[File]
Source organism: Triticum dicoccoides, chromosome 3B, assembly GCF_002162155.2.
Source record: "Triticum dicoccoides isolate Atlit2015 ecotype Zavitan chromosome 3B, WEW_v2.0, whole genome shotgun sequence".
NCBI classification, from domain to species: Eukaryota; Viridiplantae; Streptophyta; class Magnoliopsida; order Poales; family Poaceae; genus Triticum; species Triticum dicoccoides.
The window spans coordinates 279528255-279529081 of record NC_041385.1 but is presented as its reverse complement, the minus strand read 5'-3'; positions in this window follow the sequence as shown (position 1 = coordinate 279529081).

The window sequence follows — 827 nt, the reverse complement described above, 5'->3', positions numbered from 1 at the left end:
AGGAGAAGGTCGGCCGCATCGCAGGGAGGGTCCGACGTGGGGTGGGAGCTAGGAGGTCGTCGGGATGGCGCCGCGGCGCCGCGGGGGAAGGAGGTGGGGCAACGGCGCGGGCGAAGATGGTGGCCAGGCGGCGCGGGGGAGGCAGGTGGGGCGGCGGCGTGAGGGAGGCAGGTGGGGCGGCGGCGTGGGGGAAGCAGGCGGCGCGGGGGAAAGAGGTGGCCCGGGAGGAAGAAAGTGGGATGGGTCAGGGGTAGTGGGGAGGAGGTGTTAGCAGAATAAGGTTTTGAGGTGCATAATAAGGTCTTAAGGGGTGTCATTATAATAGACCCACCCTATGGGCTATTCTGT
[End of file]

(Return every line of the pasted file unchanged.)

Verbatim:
Source organism: Triticum dicoccoides, chromosome 3B, assembly GCF_002162155.2.
Source record: "Triticum dicoccoides isolate Atlit2015 ecotype Zavitan chromosome 3B, WEW_v2.0, whole genome shotgun sequence".
NCBI classification, from domain to species: Eukaryota; Viridiplantae; Streptophyta; class Magnoliopsida; order Poales; family Poaceae; genus Triticum; species Triticum dicoccoides.
The window spans coordinates 279528255-279529081 of record NC_041385.1 but is presented as its reverse complement, the minus strand read 5'-3'; positions in this window follow the sequence as shown (position 1 = coordinate 279529081).

The window sequence follows — 827 nt, the reverse complement described above, 5'->3', positions numbered from 1 at the left end:
AGGAGAAGGTCGGCCGCATCGCAGGGAGGGTCCGACGTGGGGTGGGAGCTAGGAGGTCGTCGGGATGGCGCCGCGGCGCCGCGGGGGAAGGAGGTGGGGCAACGGCGCGGGCGAAGATGGTGGCCAGGCGGCGCGGGGGAGGCAGGTGGGGCGGCGGCGTGAGGGAGGCAGGTGGGGCGGCGGCGTGGGGGAAGCAGGCGGCGCGGGGGAAAGAGGTGGCCCGGGAGGAAGAAAGTGGGATGGGTCAGGGGTAGTGGGGAGGAGGTGTTAGCAGAATAAGGTTTTGAGGTGCATAATAAGGTCTTAAGGGGTGTCATTATAATAGACCCACCCTATGGGCTATTCTGT